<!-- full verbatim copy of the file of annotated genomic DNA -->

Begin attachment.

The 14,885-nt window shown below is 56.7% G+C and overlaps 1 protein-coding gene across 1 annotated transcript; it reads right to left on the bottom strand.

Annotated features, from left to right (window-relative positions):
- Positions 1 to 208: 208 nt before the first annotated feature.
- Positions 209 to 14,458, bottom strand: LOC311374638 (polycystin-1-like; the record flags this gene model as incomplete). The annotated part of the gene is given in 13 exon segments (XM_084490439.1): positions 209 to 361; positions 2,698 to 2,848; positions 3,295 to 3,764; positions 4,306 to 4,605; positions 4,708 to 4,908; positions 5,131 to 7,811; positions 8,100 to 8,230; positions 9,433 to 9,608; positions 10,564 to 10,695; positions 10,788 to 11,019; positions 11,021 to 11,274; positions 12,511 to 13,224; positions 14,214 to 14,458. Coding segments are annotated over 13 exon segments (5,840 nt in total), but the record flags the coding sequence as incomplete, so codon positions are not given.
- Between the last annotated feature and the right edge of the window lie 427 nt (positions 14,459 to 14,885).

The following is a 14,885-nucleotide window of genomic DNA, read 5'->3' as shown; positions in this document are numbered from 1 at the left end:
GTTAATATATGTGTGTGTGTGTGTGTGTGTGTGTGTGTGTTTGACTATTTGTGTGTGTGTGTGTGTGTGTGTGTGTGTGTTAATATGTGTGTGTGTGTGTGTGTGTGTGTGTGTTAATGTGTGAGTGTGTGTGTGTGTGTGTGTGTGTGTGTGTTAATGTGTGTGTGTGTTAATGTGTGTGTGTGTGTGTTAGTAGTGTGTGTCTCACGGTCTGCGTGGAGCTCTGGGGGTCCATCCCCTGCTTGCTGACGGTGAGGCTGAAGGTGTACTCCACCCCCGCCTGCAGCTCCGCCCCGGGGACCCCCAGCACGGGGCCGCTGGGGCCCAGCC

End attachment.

The 14,885-nt window shown below is 56.7% G+C and overlaps 1 protein-coding gene across 1 annotated transcript; it reads right to left on the bottom strand.

Annotated features, from left to right (window-relative positions):
- Positions 1 to 208: 208 nt before the first annotated feature.
- Positions 209 to 14,458, bottom strand: LOC311374638 (polycystin-1-like; the record flags this gene model as incomplete). The annotated part of the gene is given in 13 exon segments (XM_084490439.1): positions 209 to 361; positions 2,698 to 2,848; positions 3,295 to 3,764; positions 4,306 to 4,605; positions 4,708 to 4,908; positions 5,131 to 7,811; positions 8,100 to 8,230; positions 9,433 to 9,608; positions 10,564 to 10,695; positions 10,788 to 11,019; positions 11,021 to 11,274; positions 12,511 to 13,224; positions 14,214 to 14,458. Coding segments are annotated over 13 exon segments (5,840 nt in total), but the record flags the coding sequence as incomplete, so codon positions are not given.
- Between the last annotated feature and the right edge of the window lie 427 nt (positions 14,459 to 14,885).

The following is a 14,885-nucleotide window of genomic DNA, read 5'->3' as shown; positions in this document are numbered from 1 at the left end:
GTTAATATATGTGTGTGTGTGTGTGTGTGTGTGTGTGTGTTTGACTATTTGTGTGTGTGTGTGTGTGTGTGTGTGTGTGTTAATATGTGTGTGTGTGTGTGTGTGTGTGTGTGTTAATGTGTGAGTGTGTGTGTGTGTGTGTGTGTGTGTGTGTTAATGTGTGTGTGTGTTAATGTGTGTGTGTGTGTGTTAGTAGTGTGTGTCTCACGGTCTGCGTGGAGCTCTGGGGGTCCATCCCCTGCTTGCTGACGGTGAGGCTGAAGGTGTACTCCACCCCCGCCTGCAGCTCCGCCCCGGGGACCCCCAGCACGGGGCCGCTGGGGCCCAGCC